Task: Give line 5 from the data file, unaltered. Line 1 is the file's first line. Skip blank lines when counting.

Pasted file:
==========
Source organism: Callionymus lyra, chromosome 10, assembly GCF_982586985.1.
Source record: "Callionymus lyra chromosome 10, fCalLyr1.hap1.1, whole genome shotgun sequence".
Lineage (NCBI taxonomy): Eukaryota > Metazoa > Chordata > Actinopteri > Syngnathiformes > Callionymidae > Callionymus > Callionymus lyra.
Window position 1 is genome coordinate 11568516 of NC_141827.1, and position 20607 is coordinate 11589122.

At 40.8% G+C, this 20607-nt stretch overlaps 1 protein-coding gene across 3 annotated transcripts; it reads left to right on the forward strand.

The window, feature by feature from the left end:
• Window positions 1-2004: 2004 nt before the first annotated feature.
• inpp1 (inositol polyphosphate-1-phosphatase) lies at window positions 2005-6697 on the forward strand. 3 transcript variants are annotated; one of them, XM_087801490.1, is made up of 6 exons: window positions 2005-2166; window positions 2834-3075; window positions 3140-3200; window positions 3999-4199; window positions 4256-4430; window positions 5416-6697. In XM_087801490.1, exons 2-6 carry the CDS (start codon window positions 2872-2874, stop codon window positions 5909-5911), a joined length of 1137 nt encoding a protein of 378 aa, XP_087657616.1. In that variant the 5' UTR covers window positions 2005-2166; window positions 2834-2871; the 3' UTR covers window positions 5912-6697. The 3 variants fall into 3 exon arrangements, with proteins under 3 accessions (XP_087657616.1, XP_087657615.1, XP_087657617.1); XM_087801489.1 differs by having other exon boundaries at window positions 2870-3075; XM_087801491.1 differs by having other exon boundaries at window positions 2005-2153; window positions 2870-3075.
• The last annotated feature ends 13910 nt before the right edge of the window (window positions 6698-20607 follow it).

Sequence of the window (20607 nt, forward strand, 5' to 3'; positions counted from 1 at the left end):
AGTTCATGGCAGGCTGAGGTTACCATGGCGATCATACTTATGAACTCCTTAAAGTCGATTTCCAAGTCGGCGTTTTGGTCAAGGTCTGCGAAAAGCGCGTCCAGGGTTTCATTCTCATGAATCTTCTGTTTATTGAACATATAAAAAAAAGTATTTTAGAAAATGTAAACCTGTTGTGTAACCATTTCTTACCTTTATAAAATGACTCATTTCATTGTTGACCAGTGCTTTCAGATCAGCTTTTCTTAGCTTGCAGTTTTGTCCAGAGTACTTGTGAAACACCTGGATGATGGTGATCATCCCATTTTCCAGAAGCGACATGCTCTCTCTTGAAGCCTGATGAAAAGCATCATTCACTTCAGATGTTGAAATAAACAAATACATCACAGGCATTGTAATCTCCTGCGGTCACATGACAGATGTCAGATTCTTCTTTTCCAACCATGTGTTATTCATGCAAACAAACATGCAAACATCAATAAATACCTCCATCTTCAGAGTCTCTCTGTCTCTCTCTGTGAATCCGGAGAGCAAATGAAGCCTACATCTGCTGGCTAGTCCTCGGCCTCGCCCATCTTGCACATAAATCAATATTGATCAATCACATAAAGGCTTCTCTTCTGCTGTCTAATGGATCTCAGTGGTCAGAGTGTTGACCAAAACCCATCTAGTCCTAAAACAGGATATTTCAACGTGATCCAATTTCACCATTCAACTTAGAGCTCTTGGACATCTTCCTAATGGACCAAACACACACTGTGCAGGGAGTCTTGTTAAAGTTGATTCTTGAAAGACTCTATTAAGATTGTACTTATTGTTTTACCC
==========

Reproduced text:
At 40.8% G+C, this 20607-nt stretch overlaps 1 protein-coding gene across 3 annotated transcripts; it reads left to right on the forward strand.